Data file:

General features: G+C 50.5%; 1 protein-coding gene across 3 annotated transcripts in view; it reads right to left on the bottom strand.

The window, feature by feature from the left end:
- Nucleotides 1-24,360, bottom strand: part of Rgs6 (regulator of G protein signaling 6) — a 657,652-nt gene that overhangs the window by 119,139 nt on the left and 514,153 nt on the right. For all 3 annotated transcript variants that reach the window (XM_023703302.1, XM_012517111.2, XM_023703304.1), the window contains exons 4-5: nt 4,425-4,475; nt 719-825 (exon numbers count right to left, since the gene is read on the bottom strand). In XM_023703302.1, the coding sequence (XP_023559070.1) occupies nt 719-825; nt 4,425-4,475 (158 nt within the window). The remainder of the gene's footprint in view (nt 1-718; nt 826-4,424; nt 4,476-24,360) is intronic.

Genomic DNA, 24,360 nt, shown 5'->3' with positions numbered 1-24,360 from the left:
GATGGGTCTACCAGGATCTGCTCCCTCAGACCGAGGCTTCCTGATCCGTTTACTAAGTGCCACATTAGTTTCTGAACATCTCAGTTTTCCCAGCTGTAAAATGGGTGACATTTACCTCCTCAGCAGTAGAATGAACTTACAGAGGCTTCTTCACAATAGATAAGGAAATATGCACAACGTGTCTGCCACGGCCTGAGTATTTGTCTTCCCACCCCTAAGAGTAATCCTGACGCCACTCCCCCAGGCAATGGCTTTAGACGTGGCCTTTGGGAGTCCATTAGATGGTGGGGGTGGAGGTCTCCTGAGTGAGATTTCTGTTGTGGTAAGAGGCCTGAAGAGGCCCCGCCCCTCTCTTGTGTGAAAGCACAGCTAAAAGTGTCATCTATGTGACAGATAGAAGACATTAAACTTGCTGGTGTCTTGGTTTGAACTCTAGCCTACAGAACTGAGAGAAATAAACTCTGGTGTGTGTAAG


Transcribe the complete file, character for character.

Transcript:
General features: G+C 50.5%; 1 protein-coding gene across 3 annotated transcripts in view; it reads right to left on the bottom strand.

The window, feature by feature from the left end:
- Nucleotides 1-24,360, bottom strand: part of Rgs6 (regulator of G protein signaling 6) — a 657,652-nt gene that overhangs the window by 119,139 nt on the left and 514,153 nt on the right. For all 3 annotated transcript variants that reach the window (XM_023703302.1, XM_012517111.2, XM_023703304.1), the window contains exons 4-5: nt 4,425-4,475; nt 719-825 (exon numbers count right to left, since the gene is read on the bottom strand). In XM_023703302.1, the coding sequence (XP_023559070.1) occupies nt 719-825; nt 4,425-4,475 (158 nt within the window). The remainder of the gene's footprint in view (nt 1-718; nt 826-4,424; nt 4,476-24,360) is intronic.

Genomic DNA, 24,360 nt, shown 5'->3' with positions numbered 1-24,360 from the left:
GATGGGTCTACCAGGATCTGCTCCCTCAGACCGAGGCTTCCTGATCCGTTTACTAAGTGCCACATTAGTTTCTGAACATCTCAGTTTTCCCAGCTGTAAAATGGGTGACATTTACCTCCTCAGCAGTAGAATGAACTTACAGAGGCTTCTTCACAATAGATAAGGAAATATGCACAACGTGTCTGCCACGGCCTGAGTATTTGTCTTCCCACCCCTAAGAGTAATCCTGACGCCACTCCCCCAGGCAATGGCTTTAGACGTGGCCTTTGGGAGTCCATTAGATGGTGGGGGTGGAGGTCTCCTGAGTGAGATTTCTGTTGTGGTAAGAGGCCTGAAGAGGCCCCGCCCCTCTCTTGTGTGAAAGCACAGCTAAAAGTGTCATCTATGTGACAGATAGAAGACATTAAACTTGCTGGTGTCTTGGTTTGAACTCTAGCCTACAGAACTGAGAGAAATAAACTCTGGTGTGTGTAAG